Man Ther. 2009 (Dec); 14 (6): 702–705 ~ FULL TEXT
Steven R. Passmore, Andrew S. Dunn
Veterans Affairs of Western New York Health Care System,
Buffalo, New York, USA.
When angina pectoris is suspected but adequately ruled out,
upper anterior chest pain and related symptoms may be attributed
to cervical angina, particularly in the presence of radiculopathy and
myelopathy (Nakajima et al., 2006). Cervical angina is theorized to
involve the C6, C7, or T1 nerve roots, and possibly the medial and
lateral pectoral nerves (Jacobs, 1990; Freccero and Donovan, 2005).
While the prevalence of cervical angina is not completely clear, it is
described as a virtually unknown and neglected clinical syndrome
that may not be uncommon but is under diagnosed (Nakajima et al.,
2006; Christensen et al., 2005). Aside from cardiac enzyme and
exercise tolerance testing, Christensen et al. (2005) suggest cervical
angina is potentially recognized from true angina through manual
palpation of the spine and thorax.
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Manual palpation for locating
vertebral joint dysfunction is most reliably indicated through eliciting
tenderness (Jull et al., 1988; Hubka and Phelan, 1994; Haavik-
Taylor and Murphy, 2007). Further diagnostic tactics that may
discern cervical from true angina may include improvement after
corticotrophin therapy but not glyceryl trinitrate, normal temperature,
and lack of vasomotor changes (Grieve,1988). However, upon
recognition of the presentation, what is an appropriate course of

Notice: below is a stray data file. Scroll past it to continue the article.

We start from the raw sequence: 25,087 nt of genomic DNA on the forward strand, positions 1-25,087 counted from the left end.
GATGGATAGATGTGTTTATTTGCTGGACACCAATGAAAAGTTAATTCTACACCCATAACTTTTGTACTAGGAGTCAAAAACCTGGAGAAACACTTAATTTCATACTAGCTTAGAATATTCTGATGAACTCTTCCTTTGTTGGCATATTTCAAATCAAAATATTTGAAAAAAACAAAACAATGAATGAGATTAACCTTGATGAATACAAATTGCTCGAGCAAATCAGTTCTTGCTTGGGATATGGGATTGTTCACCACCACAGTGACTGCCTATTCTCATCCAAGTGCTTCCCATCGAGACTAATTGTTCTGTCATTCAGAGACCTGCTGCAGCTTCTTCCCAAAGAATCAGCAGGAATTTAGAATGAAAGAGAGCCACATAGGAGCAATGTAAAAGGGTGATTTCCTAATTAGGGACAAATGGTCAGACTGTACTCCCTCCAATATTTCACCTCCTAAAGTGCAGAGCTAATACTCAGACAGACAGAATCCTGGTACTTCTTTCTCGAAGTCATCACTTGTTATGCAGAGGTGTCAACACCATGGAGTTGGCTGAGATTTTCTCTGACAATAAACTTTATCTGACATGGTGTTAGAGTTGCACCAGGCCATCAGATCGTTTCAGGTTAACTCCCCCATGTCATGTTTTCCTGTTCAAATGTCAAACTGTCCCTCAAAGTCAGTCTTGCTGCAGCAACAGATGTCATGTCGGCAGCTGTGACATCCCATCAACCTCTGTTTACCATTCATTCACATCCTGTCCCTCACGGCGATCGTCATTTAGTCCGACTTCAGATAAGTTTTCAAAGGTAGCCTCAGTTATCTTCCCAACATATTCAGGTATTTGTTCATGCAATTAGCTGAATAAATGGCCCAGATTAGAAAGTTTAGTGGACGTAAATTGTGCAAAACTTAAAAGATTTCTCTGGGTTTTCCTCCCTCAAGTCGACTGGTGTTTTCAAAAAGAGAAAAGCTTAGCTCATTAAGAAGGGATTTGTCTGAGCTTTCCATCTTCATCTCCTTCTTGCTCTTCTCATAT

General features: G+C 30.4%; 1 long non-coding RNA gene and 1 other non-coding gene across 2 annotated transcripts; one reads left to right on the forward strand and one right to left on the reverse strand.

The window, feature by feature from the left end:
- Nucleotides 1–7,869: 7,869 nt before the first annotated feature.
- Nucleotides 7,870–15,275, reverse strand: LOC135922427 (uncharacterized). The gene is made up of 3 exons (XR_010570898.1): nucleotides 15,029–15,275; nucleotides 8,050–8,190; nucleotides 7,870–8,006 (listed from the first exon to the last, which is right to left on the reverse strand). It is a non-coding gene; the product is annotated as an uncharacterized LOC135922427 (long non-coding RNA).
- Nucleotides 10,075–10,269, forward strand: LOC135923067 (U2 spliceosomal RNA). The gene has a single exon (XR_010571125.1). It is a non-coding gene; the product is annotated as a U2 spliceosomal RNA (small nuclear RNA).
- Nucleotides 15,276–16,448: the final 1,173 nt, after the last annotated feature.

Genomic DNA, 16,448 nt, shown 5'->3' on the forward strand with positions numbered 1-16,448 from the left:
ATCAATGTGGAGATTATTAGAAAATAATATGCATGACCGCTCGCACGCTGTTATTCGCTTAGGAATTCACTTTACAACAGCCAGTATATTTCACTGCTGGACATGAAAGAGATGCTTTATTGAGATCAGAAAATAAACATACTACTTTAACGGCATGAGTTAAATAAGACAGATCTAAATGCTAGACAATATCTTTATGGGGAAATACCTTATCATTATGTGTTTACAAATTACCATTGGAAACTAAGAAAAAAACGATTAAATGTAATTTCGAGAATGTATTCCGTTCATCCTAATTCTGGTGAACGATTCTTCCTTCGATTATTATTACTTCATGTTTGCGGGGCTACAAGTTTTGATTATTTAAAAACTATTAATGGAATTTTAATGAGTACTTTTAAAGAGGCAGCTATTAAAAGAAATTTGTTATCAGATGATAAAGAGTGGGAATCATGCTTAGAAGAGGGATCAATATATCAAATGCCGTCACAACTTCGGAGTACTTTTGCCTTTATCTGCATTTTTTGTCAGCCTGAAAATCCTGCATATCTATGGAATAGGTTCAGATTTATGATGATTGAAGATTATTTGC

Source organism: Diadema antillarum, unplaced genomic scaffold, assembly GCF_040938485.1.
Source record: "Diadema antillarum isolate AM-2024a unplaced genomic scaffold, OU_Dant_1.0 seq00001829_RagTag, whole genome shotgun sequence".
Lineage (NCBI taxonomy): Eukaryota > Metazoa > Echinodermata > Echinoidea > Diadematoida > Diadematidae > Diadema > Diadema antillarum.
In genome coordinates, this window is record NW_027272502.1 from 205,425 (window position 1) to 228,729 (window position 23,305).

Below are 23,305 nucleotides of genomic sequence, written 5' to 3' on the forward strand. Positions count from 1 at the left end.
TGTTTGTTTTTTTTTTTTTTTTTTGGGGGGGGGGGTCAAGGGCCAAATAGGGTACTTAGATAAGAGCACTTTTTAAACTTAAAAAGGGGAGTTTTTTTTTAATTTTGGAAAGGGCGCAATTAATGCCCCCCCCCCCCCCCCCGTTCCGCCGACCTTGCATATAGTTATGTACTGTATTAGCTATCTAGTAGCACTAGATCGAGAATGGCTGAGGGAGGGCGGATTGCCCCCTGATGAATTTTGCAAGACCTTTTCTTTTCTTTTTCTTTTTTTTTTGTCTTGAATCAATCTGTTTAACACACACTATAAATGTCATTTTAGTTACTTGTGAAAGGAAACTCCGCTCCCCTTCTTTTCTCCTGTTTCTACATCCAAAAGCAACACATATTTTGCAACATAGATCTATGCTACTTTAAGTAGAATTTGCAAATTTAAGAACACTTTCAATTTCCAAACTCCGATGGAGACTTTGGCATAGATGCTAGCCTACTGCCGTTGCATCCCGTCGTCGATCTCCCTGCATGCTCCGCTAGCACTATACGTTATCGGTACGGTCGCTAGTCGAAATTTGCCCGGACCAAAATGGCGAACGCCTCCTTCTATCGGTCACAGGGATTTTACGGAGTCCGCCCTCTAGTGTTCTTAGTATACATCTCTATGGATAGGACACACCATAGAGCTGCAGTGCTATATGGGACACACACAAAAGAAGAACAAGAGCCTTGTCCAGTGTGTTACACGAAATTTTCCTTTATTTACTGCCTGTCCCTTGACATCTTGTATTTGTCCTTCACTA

care for cervical angina? Nakajima et al. (2006) suggest that anterior
cervical surgical procedures that alleviate compression on
nerve roots or the spinal cord and may be palliative. The same
authors also mention surgery should be avoided until conservative
measures have been exhausted, but caution the use of ‘‘aimless
conservative therapy’’ (Nakajima et al., 2006). So the question
remains what is an appropriate, focused approach to the conservative
treatment of cervical angina? Furthermore, what type of
intervention and treatment frequency should be recommended
and what is the sustainability of such an intervention?
This paper follows the case of a patient with cervical angina in
whom radiographic findings can be correlated to patient presentation.
The symptoms of cervical angina responded to a brief course
of spinal manipulative therapy (SMT) targeted at the cervicothoracic
junction, a novel finding previously absent in the
A 42–year-old woman was referred for evaluation and management
of neck pain with cervical radiculopathy and comorbid